Most courses are open to medical students. For more information, please get in touch with the individual faculty
Undergraduate CoursesHSHM 008a/HUMS 090a, HISTORY OF SCIENTIFIC MEDICINE. Sherwin Newland,
The development of scientific medicine traced from classical antiquity to the dawning of the modern biomedical era. Focus on the biographies of major contributors and on cultural and intellectual currents affecting discovery. Enrollment limited to freshmen. Preregistration required.
HSHM 211a, CATASTROPHE AND THE EARTH SCIENCES SINCE 1850. William Rankin, TTh 11:35-12:25
The geological, atmospheric, and environmental sciences, from national resource surveys to global warming. We will focus on four major questions: the history and future of the earth, the exploitation and conservation of resources, predicting and influencing the weather, and the earth as home. Important themes include debates between science and religion, the role of science in government, oceanic and international cooperation, and the social-political importance of prediction, modeling, and incomplete evidence.
HSHM 235a, EPIDEMICS AND SOCIETY IN THE WEST SINCE 1600. Frank Snowden, MW 10:30-11:20
The impact of epidemic diseases such as bubonic plague, cholera, malaria, and AIDS on society, public health, and the medical profession in comparative and international perspective. Popular culture and mass hysteria, the mortality revolution, urban renewal and rebuilding, sanitation, the germ theory of disease, the emergence of scientific medicine, and debates over the biomedical model of disease.
HSHM 452a, MEDICATING THE MIND: PSYCHOPHARMACOLOGY IN TWENTIETH-CENTURY AMERICA. Sally Romano, Th 1:30-3:20
An examination of the history of psychotropic medications in America, from the introduction of amphetamine in the 1930s through the meteoric, if unsettling, rise of Prozac in the 1990s. Using a case study approach, this seminar will explore the development, introduction and trajectory of antipsychotics, the antidepressants, the mood stabilizers and the stimulants. Major topics include (1) the social and cultural context in which these medications were developed, utilized, and, more often than not, criticized; (2) the relationship between the Psychiatric profession and psychotropic medications; (3) the role of the pharmaceutical industry in drug creation and in influencing medical and popular attitudes toward mental illness and its treatment.
HSHM 202a, HSHM 634a, MEDIA AND MEDICINE IN MODERN AMERICA. John Warner, Gretchen Berland, TTh 10:30-11:20
An exploration of the relationships among medicine, health, and the media in the United States from 1880 through the present. Focus on newspapers, magazines, professional journals, advertising, exhibitions, radio, film, television, and the internet; and on interactions among researchers, health professions, medical and public health institutions, journalists, advocacy organizations, the state, industry, and the public. Topics include the changing role of the media in shaping conceptions of the body; creating new diseases; influencing health and health policy; crafting the image of the medical profession; informing expectations of medicine and constructions of citizenship; and the medicalization of American life.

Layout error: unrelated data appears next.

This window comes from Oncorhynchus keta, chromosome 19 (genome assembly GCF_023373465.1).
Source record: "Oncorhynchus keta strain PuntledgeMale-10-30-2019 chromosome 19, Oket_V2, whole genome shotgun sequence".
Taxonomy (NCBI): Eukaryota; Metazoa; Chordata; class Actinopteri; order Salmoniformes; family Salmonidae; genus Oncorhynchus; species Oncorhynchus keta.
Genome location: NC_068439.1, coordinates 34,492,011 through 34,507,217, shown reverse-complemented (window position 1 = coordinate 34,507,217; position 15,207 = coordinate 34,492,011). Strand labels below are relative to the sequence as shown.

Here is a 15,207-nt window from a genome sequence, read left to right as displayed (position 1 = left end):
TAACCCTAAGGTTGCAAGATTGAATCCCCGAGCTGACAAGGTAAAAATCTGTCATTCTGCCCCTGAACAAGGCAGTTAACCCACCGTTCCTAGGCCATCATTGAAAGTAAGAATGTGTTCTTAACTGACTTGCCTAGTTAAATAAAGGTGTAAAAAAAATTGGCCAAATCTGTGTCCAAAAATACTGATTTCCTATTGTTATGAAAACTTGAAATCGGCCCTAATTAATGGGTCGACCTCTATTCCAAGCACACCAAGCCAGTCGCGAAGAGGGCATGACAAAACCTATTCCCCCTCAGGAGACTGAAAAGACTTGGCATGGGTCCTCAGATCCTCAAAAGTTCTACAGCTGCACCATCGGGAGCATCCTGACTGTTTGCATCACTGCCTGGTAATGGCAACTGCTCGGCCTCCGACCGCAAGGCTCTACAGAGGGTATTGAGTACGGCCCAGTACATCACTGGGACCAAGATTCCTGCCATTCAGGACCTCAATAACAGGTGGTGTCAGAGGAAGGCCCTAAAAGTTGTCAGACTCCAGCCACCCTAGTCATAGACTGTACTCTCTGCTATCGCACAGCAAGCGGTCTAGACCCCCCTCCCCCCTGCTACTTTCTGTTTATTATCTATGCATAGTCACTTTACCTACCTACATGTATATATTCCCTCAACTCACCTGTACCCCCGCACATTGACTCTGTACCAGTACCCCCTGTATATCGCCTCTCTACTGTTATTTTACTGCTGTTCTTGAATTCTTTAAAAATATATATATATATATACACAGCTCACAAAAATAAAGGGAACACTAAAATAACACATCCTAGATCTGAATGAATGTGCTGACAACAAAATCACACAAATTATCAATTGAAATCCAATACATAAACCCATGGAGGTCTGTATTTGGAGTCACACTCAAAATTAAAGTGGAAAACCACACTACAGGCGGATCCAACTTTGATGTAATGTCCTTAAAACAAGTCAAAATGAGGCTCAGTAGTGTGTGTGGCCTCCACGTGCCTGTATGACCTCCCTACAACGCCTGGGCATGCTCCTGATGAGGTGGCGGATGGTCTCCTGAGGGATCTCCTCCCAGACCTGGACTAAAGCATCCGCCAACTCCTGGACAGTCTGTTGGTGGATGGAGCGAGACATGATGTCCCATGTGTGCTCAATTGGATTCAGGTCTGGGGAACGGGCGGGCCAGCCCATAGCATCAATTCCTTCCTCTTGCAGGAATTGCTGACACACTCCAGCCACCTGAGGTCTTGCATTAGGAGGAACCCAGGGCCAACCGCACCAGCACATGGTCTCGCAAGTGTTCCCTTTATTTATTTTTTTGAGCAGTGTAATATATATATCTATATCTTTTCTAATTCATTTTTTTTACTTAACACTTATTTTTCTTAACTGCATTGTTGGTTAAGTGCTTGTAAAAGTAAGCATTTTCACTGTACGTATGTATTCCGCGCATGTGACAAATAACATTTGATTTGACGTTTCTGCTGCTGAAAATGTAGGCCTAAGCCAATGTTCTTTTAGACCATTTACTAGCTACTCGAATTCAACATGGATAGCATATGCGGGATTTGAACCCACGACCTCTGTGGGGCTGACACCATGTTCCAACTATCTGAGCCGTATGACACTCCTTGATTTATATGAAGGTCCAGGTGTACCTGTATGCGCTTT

HSHM 701a, PROBLEMS IN THE HISTORY OF MEDICINE AND PUBLIC HEALTH. John Harley Warner, M 1:30-3:20
An examination of the variety of approaches to the social, cultural, and intellectual history of medicine, focusing on the United States. Reading and discussion of the recent scholarly literature on medical cultures, public health, and illness experiences from the early national period through the present. Topics include the role of gender, class, ethnicity, race, religion, and region in the experience of health care and sickness and in the construction of medical knowledge; the interplay between lay and professional understandings of the body; the role of the marketplace in shaping professional identities and patient expectations; citizenship, nationalism, and imperialism; and the visual culture of medicine.
HSHM 707a, IMPACT OF EPIDEMIC DISEASE IN CONTEXT: FOCUS ON ASIA. William Summers, T 1:30-3:20
This course will bring historical geopolitical, medical, and public health perspectives to bear on the study of specific epidemics, with a focus on Asia. Case studies will include major epidemics such as cholera in the Philippines and plague in Manchuria in the early 20th century, the story of Japan's biological warfare Unit 731 in World War II, recurrent influenza pandemics, and more recently, Nipah virus outbreaks in Malaysia, SARS in China, and Pneumonic plague in Gujarat, India.
HSHM 708a, THE BODY IN SCIENCE AND ART. Paola Bertucci, W 1:30-3:20
This course explores the history of the representations of the human body in science and art. It discusses recent literature on the role of the body in experimental practices.
HSHM 201b/HIST 233b, THE CULTURES OF WESTERN MEDICINE: A HISTORICAL INTRODUCTION. Sally Romano, MW 10:30-11:20
A survey of medical thought, practice, institutions, and practitioners from classical antiquity to the present. Changing concepts of health and disease in Europe and America explored in their social, cultural, economic, scientific, technological, and ethical contexts.